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Substitutes for parts 142 and 155

(Author: Paulo Kroeff de Souza)

Most rubber parts and the nº40 cord are among the few “expendable” Meccano parts. Tyres, mounted permanently on an extra set of wheels, will be out of this set, since staying on wheels, they will last for decades. I have adopted that solution. So, we are concerned with part 40 – cord, parts 142 and 155 – rubber rings and parts 186X – driving bands. This text is about the rubber rings.

Looking for an alternative supply for rubber rings 142, for 3” pulley 19b, and 155, for 1” pulleys, I tried “Mercado Livre” which is a Brazilian site similar to E-Bay. I found a seller, “Retentive” (www.retentive.com.br), which supplies “O”-rings of various rubber compounds in some special dimensions. After some dialogue they offered me existing sizes in Nitrile rubber (hardness Shore 70) characterized by internal diameter (ID) and “thickness” (T) from which the outside diameter (OD) can be calculated.

I started with the dimensions given for the original Meccano parts in Meccano engineering drawings available from Tim Edwards site, listed by part number: https://www.meccanoindex.co.uk/Drawings/Parts.php?id=1580657130.
part 142: ID=2½”=63.5mm OD=31/8”=79.375mm T=5/16”=7.94mm
part 155: ID=27/32”=21.43mm OD=13/16”=30.16mm T=11/64”=4.37mm

Among the sizes available from the supplier, I found the following interesting:
ID=68mm OD=82mm T=7mm (for simplicity let’s call it the “68” ring)
ID=70mm OD=86mm T=8mm (for simplicity let’s call it the “70” ring)
ID=22mm OD=30mm T=4.5mm (for simplicity let’s call it the “22” ring)

To evaluate the match of the part the best way is to calculate the volume of rubber in the ring because, when it is stretched over the wheel, it will very approximately maintain its volume. A ring of circular section is a torus and the formula for its volume is V= πD(πd2/4), where d is the diameter of the section (called “thickness”, T above), and D is the mean diameter of the ring D=(ID+OD)/2. But it is far easier to go to the page: https://keisan.casio.com/exec/system/1223388402 of the Keisan on-line calculator site where entering internal radius and external radius, you have the volume very precisely calculated, with no effort besides dividing the diameters by 2...
I obtained approximate results by entering radii with 4 decimals and rounding the volume to the nearest mm3. For the dimensions of the Meccano parts we obtain:

part 142 V=11105mm3 part 155 V=1213mm3

The “68” ring above has a volume of 9067mm3 or 18% less than part 142. This means that when stretched over the wheel the “thickness” will be some 10% smaller or 0.7mm. The “70” ring has a volume of 12317mm3 or 11% more than part 142. So, when stretched its “thickness” will be some 4% “fatter” than the original Meccano part. Since I prefer it to be thinner, I bought the “68” ring. The final “practical diameter obtained over a 19b pulley is 87.5mm, the ring “thickness being 6.9mm.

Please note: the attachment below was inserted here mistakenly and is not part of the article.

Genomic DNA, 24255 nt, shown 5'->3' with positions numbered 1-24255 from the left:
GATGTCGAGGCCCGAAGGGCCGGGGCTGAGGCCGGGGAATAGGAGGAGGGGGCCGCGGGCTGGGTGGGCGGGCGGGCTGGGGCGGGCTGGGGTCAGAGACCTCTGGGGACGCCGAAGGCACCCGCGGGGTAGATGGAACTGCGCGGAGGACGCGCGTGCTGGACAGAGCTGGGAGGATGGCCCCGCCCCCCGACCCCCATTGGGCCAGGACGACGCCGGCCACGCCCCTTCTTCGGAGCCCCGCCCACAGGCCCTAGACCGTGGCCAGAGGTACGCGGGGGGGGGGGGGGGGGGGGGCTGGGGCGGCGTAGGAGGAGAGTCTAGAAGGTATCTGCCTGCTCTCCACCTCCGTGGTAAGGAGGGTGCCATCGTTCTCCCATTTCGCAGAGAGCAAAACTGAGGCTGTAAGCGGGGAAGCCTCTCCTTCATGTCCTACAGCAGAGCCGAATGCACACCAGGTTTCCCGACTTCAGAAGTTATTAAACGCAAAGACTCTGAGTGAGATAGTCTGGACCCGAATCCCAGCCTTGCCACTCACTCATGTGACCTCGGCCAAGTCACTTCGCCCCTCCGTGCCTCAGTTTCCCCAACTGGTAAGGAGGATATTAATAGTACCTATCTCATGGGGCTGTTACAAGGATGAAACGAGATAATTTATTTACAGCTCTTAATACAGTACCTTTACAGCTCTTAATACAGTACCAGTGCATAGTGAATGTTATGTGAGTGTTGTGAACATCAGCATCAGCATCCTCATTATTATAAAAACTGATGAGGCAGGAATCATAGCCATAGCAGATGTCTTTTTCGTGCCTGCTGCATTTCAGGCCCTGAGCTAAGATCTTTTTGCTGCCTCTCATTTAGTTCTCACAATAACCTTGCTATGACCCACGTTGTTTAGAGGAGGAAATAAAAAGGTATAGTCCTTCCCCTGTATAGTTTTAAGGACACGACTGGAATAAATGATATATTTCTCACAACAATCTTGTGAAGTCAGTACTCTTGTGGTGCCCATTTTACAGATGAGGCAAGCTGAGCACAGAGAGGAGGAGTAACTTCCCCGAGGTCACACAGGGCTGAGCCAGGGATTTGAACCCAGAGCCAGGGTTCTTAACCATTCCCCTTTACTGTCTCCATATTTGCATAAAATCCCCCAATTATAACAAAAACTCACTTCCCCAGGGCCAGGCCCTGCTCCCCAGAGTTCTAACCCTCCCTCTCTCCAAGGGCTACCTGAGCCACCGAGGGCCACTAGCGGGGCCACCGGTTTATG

The “22” ring has a volume of 1324mm3 or 9% more than the original 155 ring. This means that when stretched over a pulley it will be only some 3% fatter than the Meccano part, some 14 hundredths of a millimetre, which will be unnoticeable visually. The final “practical diameter obtained over a 22/22a pulley is 32.9mm, the ring “thickness being 4.4mm.

Then I decided to equip with rubber rings also the 1.5” pulleys 21 and the 2” pulleys 20a. To adequately size those rings, we have to consider the width of the groove of the pulleys and compare them with the 19b and 22/22a parts. Back to the Meccano drawings at Tim Edwards site we find that pulleys 20a and 21 have the same specified groove width as pulleys 22/22a or 3.96mm. However, measuring the groove width of some of my pulleys I found quite a lot of variation, some of them having wider grooves up to 5mm for some 20a’s. Sticking to the drawings, the ring nominal “thickness” will be, approximately, 4.5mm. In practice it might be better to have fatter rings chiefly for the 20a pulleys.

To arrive at the ID of the rings, we may use the same proportions as for 22/22a pulleys. Those have an OD of 1” or 25.4mm and the nominal 155 ring ID is 27/32 or 21.4mm. So, the ring OD is 0.84 times the wheel OD. Based on that, the ideal ID for the rings for the 21 pulleys would be 32.1mm and for the 20a pulleys, 42.8mm. Back to the supplier I got an offer of ID=33mm, T=4mm for the 21 pulley, which is somewhat thin, and ID=43.82mm, T=5.33mm which looks ideal for the 20a wheel. The final diameter of the ringed wheels are 44mm for the 1.5”, 68.6mm for the 2” wheels. The final width for the rings are 3.8mm for the 1.5”, 5.1mm for the 2” wheel.

Another interesting exercise is to fit the “68” ring to the spoked wheel 19a which is a delicate but possible operation, since holding the wheel by the spokes may warp it.

The final results may be appreciated in the photos below.


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